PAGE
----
Crowd collaboration may be right for you.
Innovation is often presented as a simple moment of inspiration from one person. But real innovation typically involves many people having many little bursts of creativity, from a thousand different sources, from innovation software to brainstorming sessions. And sometimes, you can harness the power of crowdsourcing for that creativity.
The Wisdom Of Crowds
Innovation is the lifeblood of tech success, and crowdsourcing can be a shockingly powerful for your technology company. The human mind remains the strongest, most flexible computer out there for problem solving, and harnessing the power of thousands of minds can generate incredible results. To give an example, Foldit, the online video game that presents protein folding as a puzzle for people to log in and experiment with, has found more than 50,000 players. Those players have, among other things, solved a question about AIDS, that had remained unknown for fifteen years. It took Foldit’s players less than two weeks to solve.
Despite how it’s presented, though, it’s worth remembering that crowd collaboration is a “brute force” way of innovating. Crowdsourcing works because it has power to spare, so you can throw everything at the wall and see what sticks. Some ideas will be brilliant, some ideas will be workable, and some ideas you’ll appreciate for your creativity instead of their utility. So how can your technology company use the wisdom of crowds to drive innovation?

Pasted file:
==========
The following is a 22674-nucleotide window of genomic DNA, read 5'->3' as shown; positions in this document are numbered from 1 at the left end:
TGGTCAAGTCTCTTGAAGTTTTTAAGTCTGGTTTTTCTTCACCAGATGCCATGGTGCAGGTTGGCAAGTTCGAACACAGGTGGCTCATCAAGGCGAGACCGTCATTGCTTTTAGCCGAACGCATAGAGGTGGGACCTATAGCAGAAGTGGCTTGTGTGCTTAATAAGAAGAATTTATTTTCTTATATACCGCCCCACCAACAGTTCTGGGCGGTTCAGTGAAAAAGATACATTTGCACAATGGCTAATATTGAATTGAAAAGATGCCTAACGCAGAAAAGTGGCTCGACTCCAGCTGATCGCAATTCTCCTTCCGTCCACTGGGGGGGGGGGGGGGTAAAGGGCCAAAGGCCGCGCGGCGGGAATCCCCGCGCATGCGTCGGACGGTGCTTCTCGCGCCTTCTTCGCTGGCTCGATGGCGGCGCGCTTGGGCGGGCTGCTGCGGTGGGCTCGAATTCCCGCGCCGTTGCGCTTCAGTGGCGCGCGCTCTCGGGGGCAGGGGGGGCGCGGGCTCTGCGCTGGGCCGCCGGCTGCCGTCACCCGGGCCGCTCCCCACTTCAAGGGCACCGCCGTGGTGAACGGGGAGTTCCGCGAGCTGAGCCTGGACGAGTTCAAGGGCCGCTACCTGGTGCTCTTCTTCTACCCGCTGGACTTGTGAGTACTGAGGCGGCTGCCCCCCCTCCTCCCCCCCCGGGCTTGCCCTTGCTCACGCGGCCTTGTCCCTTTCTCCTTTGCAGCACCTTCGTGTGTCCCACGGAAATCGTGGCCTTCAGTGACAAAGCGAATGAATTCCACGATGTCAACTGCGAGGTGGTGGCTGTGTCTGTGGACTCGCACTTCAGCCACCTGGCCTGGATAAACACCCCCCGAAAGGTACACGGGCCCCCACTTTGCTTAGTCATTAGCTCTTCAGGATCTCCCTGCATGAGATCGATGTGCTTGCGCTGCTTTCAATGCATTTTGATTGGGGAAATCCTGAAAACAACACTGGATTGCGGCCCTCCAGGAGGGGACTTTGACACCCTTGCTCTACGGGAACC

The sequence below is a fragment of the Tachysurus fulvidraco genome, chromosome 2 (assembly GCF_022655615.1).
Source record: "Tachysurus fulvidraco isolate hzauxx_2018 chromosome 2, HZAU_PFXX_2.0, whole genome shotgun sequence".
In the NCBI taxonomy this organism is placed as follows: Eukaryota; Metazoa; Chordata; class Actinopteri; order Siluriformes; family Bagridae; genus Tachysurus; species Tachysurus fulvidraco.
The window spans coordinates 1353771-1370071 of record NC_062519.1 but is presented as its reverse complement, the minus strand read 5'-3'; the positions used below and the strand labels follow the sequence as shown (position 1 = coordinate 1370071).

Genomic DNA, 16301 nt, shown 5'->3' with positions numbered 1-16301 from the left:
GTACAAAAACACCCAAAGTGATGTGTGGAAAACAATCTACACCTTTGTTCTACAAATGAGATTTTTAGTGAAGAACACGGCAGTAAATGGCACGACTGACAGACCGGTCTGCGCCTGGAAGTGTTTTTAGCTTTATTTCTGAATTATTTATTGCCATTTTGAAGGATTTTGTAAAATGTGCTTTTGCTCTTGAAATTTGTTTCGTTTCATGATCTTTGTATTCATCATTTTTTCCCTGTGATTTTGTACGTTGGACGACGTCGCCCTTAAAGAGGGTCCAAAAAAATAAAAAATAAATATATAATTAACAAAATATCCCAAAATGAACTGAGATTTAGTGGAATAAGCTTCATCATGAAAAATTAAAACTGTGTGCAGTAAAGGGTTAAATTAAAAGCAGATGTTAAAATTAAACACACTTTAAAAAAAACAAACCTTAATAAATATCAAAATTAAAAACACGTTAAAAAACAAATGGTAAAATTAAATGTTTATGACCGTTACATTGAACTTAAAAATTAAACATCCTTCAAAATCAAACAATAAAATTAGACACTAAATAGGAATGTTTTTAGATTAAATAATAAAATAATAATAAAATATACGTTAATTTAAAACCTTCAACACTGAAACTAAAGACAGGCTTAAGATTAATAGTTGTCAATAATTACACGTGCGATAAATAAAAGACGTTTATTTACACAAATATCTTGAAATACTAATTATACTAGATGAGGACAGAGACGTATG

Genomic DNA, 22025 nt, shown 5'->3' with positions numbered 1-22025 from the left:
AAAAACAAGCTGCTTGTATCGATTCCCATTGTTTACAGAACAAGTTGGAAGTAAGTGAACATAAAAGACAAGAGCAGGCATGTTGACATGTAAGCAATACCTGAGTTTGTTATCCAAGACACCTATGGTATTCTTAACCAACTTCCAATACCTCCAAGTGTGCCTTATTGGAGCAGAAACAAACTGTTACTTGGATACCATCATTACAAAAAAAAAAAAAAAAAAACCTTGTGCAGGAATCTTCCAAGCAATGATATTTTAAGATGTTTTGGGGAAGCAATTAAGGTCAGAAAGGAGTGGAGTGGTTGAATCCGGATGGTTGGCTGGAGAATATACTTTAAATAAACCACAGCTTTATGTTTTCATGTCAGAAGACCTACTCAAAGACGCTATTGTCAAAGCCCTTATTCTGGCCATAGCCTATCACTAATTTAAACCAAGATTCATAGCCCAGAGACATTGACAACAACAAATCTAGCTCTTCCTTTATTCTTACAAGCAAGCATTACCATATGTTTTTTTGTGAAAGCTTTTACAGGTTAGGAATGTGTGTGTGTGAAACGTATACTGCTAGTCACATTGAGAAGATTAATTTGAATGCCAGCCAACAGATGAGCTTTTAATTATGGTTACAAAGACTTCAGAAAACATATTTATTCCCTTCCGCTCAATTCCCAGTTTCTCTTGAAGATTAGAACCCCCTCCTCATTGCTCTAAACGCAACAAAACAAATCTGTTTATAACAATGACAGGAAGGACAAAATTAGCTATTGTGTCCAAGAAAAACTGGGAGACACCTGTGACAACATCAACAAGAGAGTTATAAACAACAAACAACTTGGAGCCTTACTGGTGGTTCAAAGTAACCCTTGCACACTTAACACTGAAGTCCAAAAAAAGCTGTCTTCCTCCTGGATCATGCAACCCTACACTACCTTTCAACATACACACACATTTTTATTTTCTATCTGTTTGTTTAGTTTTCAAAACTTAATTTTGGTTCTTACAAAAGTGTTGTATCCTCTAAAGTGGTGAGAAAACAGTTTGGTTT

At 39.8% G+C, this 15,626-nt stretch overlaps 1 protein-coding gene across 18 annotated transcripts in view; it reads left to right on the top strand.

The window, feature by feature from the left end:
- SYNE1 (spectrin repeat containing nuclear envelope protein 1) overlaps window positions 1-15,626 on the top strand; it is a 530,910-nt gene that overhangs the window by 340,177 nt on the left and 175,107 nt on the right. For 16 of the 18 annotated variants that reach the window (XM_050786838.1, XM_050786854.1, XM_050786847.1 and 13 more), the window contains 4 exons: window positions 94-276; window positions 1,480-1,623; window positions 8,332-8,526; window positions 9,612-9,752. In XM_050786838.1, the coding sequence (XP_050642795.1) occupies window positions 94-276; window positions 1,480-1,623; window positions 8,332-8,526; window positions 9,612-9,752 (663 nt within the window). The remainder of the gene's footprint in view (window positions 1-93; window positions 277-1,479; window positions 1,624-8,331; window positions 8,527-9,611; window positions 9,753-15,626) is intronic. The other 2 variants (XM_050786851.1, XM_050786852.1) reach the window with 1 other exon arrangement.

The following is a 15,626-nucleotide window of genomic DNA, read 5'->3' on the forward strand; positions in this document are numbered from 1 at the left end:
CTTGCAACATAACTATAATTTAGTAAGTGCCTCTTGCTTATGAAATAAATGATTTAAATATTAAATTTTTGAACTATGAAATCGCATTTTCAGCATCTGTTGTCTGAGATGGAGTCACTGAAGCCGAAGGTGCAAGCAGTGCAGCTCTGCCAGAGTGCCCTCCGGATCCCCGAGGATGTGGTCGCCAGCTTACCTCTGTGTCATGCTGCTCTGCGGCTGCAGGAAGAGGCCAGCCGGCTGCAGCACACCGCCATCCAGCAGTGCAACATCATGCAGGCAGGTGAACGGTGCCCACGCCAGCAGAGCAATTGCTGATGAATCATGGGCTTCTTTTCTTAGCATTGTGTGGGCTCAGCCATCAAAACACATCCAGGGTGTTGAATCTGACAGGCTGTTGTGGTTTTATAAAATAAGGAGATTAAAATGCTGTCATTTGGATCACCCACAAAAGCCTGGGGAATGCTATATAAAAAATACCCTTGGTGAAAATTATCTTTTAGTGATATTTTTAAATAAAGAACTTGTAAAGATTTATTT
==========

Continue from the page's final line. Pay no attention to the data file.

Finding The Crowd
Many minds make easier work of innovation.
The first step is finding a crowd to source. Some tech companies enjoy millions of customers, others have a smaller base, but it’s all about reaching people invested in your products and industry. Start with your customers and your network and build your crowd from there. Consider what incentives you might want to offer in order to crowdsource, as sometimes you get a bigger crowd when you offer some motivation to participate.
Next, think about your approach and where you most need innovation. In some cases, you’ll already have a ready-made guide for this, in terms of what your customers are telling you. You’ll likely have emails requesting new features, demonstrating different uses of products and services you offer that you may not have considered, and other ideas that might touch off some innovation in your own team. In other cases, you might need to guide the innovation yourself, or you might have a specific category you want to explore.
Finally, you’ll need some form of infrastructure to sort through ideas and thoughts. As we said, this is an approach where any idea is valid and worth considering, and may spark an idea in your own team. But crowdsourcing is a noisy method and you’ll need to have a team, or at least one person, dedicated to rooting through that noise to find the best signals. Have a clear set of standards when looking at ideas so that your team knows what to consider and what to temporarily set aside.
Properly handled, crowdsourcing can open new vistas of creativity and new approaches to seemingly tired topics. With the right infrastructure and the right approach, crowdsourcing will bring the innovation your tech company needs. To get started, read about Crowdsourcing and Technology.